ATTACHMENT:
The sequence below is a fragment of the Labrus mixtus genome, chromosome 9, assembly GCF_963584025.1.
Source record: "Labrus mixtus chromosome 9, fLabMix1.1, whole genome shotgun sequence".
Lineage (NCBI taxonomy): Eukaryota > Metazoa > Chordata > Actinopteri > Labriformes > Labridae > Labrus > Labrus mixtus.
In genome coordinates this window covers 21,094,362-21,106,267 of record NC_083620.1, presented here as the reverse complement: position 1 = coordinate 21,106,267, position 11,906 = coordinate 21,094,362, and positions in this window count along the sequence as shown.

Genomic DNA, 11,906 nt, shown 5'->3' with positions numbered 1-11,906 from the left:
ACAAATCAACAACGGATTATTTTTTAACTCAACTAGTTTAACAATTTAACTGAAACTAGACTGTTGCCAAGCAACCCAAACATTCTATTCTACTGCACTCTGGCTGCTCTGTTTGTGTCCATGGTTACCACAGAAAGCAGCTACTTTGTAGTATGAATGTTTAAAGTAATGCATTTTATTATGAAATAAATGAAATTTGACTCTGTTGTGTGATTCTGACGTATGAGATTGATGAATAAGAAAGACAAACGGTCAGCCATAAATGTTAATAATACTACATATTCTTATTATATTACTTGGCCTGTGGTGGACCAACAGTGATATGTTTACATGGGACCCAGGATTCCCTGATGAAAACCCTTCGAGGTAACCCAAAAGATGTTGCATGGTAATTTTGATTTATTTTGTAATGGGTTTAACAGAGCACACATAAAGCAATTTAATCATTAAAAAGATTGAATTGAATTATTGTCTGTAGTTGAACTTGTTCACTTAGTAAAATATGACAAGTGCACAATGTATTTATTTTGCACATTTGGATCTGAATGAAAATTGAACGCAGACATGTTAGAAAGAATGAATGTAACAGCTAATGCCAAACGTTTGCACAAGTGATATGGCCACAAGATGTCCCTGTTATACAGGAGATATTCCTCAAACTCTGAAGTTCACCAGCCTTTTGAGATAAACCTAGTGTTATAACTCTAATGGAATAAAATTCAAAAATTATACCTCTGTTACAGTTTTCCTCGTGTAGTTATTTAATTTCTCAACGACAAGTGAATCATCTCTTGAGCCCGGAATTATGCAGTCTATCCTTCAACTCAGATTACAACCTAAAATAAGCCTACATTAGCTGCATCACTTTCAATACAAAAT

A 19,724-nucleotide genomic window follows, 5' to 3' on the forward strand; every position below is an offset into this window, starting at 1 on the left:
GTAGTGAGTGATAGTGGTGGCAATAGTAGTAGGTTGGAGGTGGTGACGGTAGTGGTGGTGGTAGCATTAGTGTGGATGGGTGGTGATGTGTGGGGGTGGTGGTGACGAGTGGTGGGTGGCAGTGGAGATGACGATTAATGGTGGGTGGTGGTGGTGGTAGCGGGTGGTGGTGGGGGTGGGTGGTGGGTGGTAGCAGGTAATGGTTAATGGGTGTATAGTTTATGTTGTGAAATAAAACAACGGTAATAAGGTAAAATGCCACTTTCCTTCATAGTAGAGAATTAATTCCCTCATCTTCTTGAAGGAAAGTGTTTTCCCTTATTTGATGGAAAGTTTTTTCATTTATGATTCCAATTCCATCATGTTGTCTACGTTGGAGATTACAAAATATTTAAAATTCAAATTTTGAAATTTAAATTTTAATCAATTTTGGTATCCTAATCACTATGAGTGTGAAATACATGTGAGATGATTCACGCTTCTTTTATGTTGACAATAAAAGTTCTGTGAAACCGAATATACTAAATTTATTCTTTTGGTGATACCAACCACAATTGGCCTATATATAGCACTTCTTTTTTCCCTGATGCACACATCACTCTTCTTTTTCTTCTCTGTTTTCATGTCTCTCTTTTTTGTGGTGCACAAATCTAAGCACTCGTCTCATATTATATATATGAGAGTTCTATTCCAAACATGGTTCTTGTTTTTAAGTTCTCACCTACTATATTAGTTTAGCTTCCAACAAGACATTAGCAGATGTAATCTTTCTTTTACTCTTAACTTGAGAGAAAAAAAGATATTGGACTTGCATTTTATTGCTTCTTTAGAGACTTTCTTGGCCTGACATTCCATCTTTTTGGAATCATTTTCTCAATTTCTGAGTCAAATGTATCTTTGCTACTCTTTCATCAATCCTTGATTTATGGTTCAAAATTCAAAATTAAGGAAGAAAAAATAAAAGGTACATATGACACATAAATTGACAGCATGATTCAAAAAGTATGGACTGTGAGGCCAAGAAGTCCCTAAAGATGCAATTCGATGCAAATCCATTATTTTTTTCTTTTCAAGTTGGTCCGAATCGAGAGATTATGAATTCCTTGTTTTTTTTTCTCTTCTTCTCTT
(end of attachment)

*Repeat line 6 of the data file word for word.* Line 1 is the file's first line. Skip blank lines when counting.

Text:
ACAAATCAACAACGGATTATTTTTTAACTCAACTAGTTTAACAATTTAACTGAAACTAGACTGTTGCCAAGCAACCCAAACATTCTATTCTACTGCACTCTGGCTGCTCTGTTTGTGTCCATGGTTACCACAGAAAGCAGCTACTTTGTAGTATGAATGTTTAAAGTAATGCATTTTATTATGAAATAAATGAAATTTGACTCTGTTGTGTGATTCTGACGTATGAGATTGATGAATAAGAAAGACAAACGGTCAGCCATAAATGTTAATAATACTACATATTCTTATTATATTACTTGGCCTGTGGTGGACCAACAGTGATATGTTTACATGGGACCCAGGATTCCCTGATGAAAACCCTTCGAGGTAACCCAAAAGATGTTGCATGGTAATTTTGATTTATTTTGTAATGGGTTTAACAGAGCACACATAAAGCAATTTAATCATTAAAAAGATTGAATTGAATTATTGTCTGTAGTTGAACTTGTTCACTTAGTAAAATATGACAAGTGCACAATGTATTTATTTTGCACATTTGGATCTGAATGAAAATTGAACGCAGACATGTTAGAAAGAATGAATGTAACAGCTAATGCCAAACGTTTGCACAAGTGATATGGCCACAAGATGTCCCTGTTATACAGGAGATATTCCTCAAACTCTGAAGTTCACCAGCCTTTTGAGATAAACCTAGTGTTATAACTCTAATGGAATAAAATTCAAAAATTATACCTCTGTTACAGTTTTCCTCGTGTAGTTATTTAATTTCTCAACGACAAGTGAATCATCTCTTGAGCCCGGAATTATGCAGTCTATCCTTCAACTCAGATTACAACCTAAAATAAGCCTACATTAGCTGCATCACTTTCAATACAAAAT